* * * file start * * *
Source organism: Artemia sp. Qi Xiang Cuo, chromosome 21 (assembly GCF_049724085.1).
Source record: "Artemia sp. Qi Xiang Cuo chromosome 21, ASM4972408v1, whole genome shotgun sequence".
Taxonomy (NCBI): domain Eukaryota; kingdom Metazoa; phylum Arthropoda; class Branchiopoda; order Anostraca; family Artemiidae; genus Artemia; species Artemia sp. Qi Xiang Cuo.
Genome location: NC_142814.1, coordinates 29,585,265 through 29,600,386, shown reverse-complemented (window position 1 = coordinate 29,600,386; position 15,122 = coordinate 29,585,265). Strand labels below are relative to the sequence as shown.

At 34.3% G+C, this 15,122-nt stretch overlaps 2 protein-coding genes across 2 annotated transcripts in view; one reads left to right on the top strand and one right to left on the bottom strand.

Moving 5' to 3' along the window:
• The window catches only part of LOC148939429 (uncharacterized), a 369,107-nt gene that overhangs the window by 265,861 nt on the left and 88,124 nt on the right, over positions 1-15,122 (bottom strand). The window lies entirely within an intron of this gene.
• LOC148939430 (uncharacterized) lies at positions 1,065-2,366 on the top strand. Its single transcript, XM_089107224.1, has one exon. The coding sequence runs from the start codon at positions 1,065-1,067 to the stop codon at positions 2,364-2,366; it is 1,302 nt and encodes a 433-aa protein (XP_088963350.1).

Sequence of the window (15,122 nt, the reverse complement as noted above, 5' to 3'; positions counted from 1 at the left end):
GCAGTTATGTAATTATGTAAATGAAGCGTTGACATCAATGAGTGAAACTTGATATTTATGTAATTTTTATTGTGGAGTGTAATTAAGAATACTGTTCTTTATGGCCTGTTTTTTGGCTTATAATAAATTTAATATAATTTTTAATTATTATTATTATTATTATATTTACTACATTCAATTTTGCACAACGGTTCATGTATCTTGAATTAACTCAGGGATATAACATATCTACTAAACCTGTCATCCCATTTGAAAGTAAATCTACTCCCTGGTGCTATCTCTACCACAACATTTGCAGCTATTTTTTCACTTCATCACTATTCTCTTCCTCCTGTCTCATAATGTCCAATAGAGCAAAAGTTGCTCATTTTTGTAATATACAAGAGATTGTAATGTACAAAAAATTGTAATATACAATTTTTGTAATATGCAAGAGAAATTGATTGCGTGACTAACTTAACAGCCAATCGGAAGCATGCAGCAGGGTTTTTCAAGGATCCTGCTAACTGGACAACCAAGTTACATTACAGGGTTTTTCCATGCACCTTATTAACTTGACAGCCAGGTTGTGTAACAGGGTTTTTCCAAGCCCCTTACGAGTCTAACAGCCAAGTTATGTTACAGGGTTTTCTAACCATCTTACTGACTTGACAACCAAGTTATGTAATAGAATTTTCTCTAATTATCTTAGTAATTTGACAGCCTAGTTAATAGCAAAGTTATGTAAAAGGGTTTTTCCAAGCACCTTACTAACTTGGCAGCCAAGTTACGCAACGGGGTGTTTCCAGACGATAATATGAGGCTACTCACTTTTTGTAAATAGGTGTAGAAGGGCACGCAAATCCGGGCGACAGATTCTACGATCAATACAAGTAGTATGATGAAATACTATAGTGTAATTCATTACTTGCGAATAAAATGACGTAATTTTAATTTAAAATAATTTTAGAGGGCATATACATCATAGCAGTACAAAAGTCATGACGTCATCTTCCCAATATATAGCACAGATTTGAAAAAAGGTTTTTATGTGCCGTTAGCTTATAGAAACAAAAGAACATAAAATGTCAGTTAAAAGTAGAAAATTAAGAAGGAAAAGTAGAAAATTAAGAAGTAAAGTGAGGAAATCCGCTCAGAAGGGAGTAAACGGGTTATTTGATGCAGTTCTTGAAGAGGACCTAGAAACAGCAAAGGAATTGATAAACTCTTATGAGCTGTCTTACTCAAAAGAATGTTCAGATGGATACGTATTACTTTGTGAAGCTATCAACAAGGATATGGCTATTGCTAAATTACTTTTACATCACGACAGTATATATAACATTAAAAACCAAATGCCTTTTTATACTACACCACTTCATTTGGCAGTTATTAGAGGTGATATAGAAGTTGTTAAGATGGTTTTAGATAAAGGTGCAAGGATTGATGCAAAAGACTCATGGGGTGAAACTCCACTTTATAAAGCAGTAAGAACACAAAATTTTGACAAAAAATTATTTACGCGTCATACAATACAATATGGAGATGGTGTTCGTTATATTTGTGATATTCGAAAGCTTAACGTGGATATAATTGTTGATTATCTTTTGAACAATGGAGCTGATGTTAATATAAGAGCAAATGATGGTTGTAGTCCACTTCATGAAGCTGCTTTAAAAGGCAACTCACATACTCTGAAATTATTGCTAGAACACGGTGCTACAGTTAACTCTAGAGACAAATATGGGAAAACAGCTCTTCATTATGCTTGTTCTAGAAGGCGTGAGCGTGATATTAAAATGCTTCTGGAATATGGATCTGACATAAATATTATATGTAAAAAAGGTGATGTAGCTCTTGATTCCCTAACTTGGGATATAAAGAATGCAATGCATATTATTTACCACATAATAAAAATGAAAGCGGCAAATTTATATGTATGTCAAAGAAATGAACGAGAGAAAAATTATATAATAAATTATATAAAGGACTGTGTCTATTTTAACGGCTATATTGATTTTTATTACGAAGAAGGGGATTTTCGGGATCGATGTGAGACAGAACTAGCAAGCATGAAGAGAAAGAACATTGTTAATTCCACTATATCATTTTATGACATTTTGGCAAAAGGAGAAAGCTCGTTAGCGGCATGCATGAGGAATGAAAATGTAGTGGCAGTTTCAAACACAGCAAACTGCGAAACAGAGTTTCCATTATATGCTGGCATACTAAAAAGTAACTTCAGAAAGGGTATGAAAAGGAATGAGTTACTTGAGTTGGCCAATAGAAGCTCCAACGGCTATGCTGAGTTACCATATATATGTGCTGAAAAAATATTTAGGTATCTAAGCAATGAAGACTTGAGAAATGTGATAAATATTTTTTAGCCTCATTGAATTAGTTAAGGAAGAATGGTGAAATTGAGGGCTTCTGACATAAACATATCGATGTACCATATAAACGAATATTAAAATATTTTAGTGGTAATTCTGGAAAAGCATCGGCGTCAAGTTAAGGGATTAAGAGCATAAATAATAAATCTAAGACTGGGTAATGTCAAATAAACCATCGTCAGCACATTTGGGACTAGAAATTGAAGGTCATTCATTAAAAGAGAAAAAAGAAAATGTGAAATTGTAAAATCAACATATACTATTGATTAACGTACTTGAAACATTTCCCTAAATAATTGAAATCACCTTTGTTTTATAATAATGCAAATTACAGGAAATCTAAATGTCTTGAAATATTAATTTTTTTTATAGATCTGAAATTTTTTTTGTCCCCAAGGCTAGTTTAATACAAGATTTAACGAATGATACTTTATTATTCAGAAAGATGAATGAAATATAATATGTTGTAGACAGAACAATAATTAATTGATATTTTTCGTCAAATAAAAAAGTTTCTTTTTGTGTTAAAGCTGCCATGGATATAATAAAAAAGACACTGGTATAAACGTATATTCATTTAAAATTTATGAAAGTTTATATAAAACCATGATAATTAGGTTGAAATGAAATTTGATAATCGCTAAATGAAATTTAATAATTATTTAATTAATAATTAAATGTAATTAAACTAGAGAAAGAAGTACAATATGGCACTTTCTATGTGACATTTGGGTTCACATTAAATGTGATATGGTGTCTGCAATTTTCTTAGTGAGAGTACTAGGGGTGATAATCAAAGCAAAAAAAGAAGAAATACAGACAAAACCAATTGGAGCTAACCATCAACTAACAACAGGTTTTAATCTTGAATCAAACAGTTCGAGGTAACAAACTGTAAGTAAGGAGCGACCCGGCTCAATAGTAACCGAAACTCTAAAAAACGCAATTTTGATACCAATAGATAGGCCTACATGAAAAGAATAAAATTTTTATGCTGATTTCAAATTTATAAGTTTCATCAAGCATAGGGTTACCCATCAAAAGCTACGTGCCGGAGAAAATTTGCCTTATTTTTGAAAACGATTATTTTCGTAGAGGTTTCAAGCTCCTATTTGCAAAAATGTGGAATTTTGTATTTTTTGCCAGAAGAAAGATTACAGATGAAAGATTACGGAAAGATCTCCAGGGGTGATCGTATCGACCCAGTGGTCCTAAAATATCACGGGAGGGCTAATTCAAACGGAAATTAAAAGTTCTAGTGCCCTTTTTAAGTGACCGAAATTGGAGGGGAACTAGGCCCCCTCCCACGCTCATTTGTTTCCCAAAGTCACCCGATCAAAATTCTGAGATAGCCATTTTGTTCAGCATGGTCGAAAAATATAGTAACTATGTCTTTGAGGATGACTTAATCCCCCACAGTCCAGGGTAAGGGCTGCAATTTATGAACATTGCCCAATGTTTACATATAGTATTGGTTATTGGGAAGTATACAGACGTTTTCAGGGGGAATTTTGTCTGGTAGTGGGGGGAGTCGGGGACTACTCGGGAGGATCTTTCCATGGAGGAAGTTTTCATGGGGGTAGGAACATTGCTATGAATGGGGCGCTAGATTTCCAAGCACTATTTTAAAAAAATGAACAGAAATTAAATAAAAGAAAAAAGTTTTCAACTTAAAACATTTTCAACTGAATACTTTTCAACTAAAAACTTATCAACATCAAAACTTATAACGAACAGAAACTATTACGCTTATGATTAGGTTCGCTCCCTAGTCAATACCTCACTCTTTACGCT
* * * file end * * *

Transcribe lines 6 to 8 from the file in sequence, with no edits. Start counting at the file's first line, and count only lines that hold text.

Moving 5' to 3' along the window:
• The window catches only part of LOC148939429 (uncharacterized), a 369,107-nt gene that overhangs the window by 265,861 nt on the left and 88,124 nt on the right, over positions 1-15,122 (bottom strand). The window lies entirely within an intron of this gene.
• LOC148939430 (uncharacterized) lies at positions 1,065-2,366 on the top strand. Its single transcript, XM_089107224.1, has one exon. The coding sequence runs from the start codon at positions 1,065-1,067 to the stop codon at positions 2,364-2,366; it is 1,302 nt and encodes a 433-aa protein (XP_088963350.1).